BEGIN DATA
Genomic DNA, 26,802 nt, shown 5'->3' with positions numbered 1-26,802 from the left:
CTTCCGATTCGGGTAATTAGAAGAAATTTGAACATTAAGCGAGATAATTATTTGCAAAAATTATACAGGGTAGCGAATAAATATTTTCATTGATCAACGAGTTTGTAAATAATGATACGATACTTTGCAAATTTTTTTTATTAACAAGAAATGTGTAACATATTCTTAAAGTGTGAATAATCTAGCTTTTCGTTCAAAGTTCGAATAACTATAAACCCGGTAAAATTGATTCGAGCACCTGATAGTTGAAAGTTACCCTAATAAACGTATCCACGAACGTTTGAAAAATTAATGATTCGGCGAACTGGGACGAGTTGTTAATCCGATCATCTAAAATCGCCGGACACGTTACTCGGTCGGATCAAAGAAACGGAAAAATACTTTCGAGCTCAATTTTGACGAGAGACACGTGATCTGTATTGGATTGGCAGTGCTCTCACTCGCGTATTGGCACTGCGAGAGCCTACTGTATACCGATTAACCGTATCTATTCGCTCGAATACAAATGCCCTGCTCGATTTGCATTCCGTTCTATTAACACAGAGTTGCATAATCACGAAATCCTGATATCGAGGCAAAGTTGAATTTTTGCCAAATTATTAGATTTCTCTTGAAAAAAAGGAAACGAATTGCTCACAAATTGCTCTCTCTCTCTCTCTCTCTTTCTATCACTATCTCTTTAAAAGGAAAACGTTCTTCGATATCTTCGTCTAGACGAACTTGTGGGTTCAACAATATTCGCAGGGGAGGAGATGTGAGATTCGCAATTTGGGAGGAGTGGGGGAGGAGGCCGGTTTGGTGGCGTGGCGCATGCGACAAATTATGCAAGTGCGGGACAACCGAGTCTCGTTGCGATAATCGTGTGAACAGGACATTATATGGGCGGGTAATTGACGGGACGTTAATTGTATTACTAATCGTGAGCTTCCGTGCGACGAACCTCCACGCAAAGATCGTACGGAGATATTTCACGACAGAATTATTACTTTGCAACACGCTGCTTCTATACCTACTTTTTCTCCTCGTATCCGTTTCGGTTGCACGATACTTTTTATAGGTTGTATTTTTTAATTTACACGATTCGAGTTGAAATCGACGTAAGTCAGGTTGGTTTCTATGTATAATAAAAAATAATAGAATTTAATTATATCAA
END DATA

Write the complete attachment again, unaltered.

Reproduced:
Genomic DNA, 26,802 nt, shown 5'->3' with positions numbered 1-26,802 from the left:
CTTCCGATTCGGGTAATTAGAAGAAATTTGAACATTAAGCGAGATAATTATTTGCAAAAATTATACAGGGTAGCGAATAAATATTTTCATTGATCAACGAGTTTGTAAATAATGATACGATACTTTGCAAATTTTTTTTATTAACAAGAAATGTGTAACATATTCTTAAAGTGTGAATAATCTAGCTTTTCGTTCAAAGTTCGAATAACTATAAACCCGGTAAAATTGATTCGAGCACCTGATAGTTGAAAGTTACCCTAATAAACGTATCCACGAACGTTTGAAAAATTAATGATTCGGCGAACTGGGACGAGTTGTTAATCCGATCATCTAAAATCGCCGGACACGTTACTCGGTCGGATCAAAGAAACGGAAAAATACTTTCGAGCTCAATTTTGACGAGAGACACGTGATCTGTATTGGATTGGCAGTGCTCTCACTCGCGTATTGGCACTGCGAGAGCCTACTGTATACCGATTAACCGTATCTATTCGCTCGAATACAAATGCCCTGCTCGATTTGCATTCCGTTCTATTAACACAGAGTTGCATAATCACGAAATCCTGATATCGAGGCAAAGTTGAATTTTTGCCAAATTATTAGATTTCTCTTGAAAAAAAGGAAACGAATTGCTCACAAATTGCTCTCTCTCTCTCTCTCTCTTTCTATCACTATCTCTTTAAAAGGAAAACGTTCTTCGATATCTTCGTCTAGACGAACTTGTGGGTTCAACAATATTCGCAGGGGAGGAGATGTGAGATTCGCAATTTGGGAGGAGTGGGGGAGGAGGCCGGTTTGGTGGCGTGGCGCATGCGACAAATTATGCAAGTGCGGGACAACCGAGTCTCGTTGCGATAATCGTGTGAACAGGACATTATATGGGCGGGTAATTGACGGGACGTTAATTGTATTACTAATCGTGAGCTTCCGTGCGACGAACCTCCACGCAAAGATCGTACGGAGATATTTCACGACAGAATTATTACTTTGCAACACGCTGCTTCTATACCTACTTTTTCTCCTCGTATCCGTTTCGGTTGCACGATACTTTTTATAGGTTGTATTTTTTAATTTACACGATTCGAGTTGAAATCGACGTAAGTCAGGTTGGTTTCTATGTATAATAAAAAATAATAGAATTTAATTATATCAA